A used car lot in Chorley has been given the green light to extend the area it uses for selling vehicles - more than 15 years after it first started doing so.
Deane Motors submitted a retrospective planning application after discovering that a part of its Southport Road site only had permission to function as a car park - not a sales forecourt.
The previous owners of the business are thought to have started using the area to sell - rather than just park - cars as far back as 2003.
The current operator, who took over five years ago, apologised to councillors for the delayed application, which was approved by Chorley Council’s development control committee.
Committee member Keith Iddon said it amounted to a decision about whether to allow “a price sign to be put in the windows” of cars which were already there.
But it was the removal of a boundary fence - which brought the planning discrepancy to light, but did not itself require permission - which put residents in a tailspin.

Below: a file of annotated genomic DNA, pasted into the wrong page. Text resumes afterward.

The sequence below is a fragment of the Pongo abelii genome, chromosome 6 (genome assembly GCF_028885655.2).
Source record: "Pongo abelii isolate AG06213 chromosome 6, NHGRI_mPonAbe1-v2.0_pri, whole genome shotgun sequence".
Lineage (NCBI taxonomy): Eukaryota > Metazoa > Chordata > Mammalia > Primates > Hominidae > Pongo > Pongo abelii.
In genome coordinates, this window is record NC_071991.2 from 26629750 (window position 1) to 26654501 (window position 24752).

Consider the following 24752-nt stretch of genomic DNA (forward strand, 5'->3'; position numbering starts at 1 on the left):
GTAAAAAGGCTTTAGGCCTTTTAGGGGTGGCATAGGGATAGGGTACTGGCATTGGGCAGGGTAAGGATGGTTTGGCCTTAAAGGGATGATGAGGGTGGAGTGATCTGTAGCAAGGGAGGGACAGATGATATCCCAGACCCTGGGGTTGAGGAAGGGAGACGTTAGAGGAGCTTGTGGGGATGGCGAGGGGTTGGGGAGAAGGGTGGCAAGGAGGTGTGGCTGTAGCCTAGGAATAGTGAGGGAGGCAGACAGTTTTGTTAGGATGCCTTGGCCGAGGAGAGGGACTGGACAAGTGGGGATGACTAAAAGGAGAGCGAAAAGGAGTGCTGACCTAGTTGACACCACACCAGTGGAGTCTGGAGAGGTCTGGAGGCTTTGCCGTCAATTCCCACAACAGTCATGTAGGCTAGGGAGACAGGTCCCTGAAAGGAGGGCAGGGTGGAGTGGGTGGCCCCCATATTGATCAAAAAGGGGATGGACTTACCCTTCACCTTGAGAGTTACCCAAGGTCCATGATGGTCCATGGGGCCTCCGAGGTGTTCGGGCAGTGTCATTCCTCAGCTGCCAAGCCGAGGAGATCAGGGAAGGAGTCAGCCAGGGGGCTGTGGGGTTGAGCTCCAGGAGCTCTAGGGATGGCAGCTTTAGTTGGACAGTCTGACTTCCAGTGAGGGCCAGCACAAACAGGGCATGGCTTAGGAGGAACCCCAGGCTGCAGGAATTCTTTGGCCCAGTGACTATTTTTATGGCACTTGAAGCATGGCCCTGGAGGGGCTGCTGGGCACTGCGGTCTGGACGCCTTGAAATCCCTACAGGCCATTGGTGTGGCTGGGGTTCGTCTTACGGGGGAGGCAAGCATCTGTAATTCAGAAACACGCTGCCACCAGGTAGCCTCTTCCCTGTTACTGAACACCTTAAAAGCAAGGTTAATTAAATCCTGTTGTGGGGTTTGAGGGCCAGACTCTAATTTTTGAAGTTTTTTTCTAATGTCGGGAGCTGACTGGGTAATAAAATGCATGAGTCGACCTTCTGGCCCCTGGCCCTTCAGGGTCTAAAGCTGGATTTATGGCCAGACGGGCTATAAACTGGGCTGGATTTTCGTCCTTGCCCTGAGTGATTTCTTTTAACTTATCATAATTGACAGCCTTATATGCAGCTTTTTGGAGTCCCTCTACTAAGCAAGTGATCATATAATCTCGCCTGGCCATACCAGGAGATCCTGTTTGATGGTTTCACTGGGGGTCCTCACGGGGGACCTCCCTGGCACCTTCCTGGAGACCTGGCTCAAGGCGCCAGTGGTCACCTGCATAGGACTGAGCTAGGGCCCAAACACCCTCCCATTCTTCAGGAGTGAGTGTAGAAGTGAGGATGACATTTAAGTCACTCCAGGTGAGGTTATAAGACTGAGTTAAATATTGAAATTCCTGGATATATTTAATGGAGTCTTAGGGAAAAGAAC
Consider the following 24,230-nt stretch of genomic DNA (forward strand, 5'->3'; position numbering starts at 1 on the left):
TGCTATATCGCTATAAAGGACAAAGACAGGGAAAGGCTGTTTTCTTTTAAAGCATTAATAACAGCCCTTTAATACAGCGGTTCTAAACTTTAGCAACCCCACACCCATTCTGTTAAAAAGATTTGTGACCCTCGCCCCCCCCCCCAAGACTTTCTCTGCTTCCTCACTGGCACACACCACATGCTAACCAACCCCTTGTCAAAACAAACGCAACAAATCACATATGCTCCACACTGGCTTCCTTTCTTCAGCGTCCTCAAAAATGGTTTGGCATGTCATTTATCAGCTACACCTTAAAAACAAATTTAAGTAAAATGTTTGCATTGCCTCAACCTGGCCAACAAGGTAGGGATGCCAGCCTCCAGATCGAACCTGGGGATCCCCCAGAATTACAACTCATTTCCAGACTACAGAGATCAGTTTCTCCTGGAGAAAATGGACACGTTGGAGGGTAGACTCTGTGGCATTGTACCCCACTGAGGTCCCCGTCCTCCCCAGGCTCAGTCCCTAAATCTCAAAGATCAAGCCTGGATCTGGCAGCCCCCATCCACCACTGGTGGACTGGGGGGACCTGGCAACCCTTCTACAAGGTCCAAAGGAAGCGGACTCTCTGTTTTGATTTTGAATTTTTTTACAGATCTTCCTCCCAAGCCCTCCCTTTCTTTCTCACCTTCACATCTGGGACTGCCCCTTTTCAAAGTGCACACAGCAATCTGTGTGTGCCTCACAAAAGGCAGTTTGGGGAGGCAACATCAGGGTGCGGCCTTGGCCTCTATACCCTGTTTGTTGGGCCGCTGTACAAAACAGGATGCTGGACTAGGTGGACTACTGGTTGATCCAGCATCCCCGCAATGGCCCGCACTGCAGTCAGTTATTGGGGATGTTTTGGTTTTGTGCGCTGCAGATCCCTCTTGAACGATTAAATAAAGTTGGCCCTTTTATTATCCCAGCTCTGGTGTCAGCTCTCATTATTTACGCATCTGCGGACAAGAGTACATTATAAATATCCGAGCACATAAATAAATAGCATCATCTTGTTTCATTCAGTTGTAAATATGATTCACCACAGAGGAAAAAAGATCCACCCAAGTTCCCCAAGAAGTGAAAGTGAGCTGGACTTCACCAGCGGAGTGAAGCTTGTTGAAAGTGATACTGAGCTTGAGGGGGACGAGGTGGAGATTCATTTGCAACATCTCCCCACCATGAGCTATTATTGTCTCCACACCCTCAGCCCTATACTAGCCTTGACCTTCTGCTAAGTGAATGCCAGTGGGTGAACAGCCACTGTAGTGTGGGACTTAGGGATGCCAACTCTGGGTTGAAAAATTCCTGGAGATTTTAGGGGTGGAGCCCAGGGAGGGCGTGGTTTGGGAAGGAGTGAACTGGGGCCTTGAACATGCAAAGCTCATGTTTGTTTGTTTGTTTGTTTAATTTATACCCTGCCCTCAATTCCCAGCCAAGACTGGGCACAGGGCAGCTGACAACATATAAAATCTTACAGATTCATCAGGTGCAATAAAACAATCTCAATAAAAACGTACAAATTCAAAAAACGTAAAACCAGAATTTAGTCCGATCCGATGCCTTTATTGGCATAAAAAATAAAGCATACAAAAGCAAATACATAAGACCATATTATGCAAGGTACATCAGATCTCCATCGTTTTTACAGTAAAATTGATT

The wooden fence, which was covered in foliage, was taken down last September after becoming rotten. However, one resident dismissed that as “a cynical ploy” by the garage owners to display their stock to passing traffic.
“The removal of the hedge has allowed a 1.5m-high natural screen to be replaced, in effect, with a 30m long billboard advertising cars,” residents’ spokesperson John Henshaw told the committee.
“Had the [new] fence been kept to the height of the hedge, the vehicles would not be so obvious and would have lessened our objections,” he said.
Mr. Henshaw also claimed that high intensity floodlights had been installed, “making it seem like [permanent] daylight in the north-facing rooms of our houses”.
But Rachel Cole, from Deane Motors, said the firm “vehemently denies erecting any new flood lights - and it is very unfair of our neighbours to suggest otherwise”.
“All that has changed is that two lights have been repaired and the old bulbs replaced with energy saving ones, as per current guidance. The lights do not appear to be much brighter than the streetlights [also] visible from the neighbouring properties,” Ms. Cole said.
She added that the business had checked that the foliage which had been removed did not constitute a “hedgerow” which was subject to planning permission - and that two trees which were cut down were not protected and had been confirmed as “diseased” by a tree surgeon.
Several members of the committee expressed “sympathy” with the residents' views, including deputy chair Christopher France - but he added that he could not “see a reason to refuse [the application]”.